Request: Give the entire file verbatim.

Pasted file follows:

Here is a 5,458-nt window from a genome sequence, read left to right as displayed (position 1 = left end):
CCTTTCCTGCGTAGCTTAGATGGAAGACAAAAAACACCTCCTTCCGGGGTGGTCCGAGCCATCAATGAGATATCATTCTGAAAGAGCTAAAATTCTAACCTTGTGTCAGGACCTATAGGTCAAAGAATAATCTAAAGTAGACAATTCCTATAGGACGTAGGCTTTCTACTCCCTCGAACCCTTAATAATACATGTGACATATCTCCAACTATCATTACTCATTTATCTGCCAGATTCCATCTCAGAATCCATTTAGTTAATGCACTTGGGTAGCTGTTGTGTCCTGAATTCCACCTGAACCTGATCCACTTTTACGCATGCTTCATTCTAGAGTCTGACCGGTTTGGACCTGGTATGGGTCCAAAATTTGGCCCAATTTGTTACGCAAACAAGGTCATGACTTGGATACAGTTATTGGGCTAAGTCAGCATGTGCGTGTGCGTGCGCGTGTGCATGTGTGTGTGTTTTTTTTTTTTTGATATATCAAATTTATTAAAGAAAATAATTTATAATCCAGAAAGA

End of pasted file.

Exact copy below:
Here is a 5,458-nt window from a genome sequence, read left to right as displayed (position 1 = left end):
CCTTTCCTGCGTAGCTTAGATGGAAGACAAAAAACACCTCCTTCCGGGGTGGTCCGAGCCATCAATGAGATATCATTCTGAAAGAGCTAAAATTCTAACCTTGTGTCAGGACCTATAGGTCAAAGAATAATCTAAAGTAGACAATTCCTATAGGACGTAGGCTTTCTACTCCCTCGAACCCTTAATAATACATGTGACATATCTCCAACTATCATTACTCATTTATCTGCCAGATTCCATCTCAGAATCCATTTAGTTAATGCACTTGGGTAGCTGTTGTGTCCTGAATTCCACCTGAACCTGATCCACTTTTACGCATGCTTCATTCTAGAGTCTGACCGGTTTGGACCTGGTATGGGTCCAAAATTTGGCCCAATTTGTTACGCAAACAAGGTCATGACTTGGATACAGTTATTGGGCTAAGTCAGCATGTGCGTGTGCGTGCGCGTGTGCATGTGTGTGTGTTTTTTTTTTTTTGATATATCAAATTTATTAAAGAAAATAATTTATAATCCAGAAAGA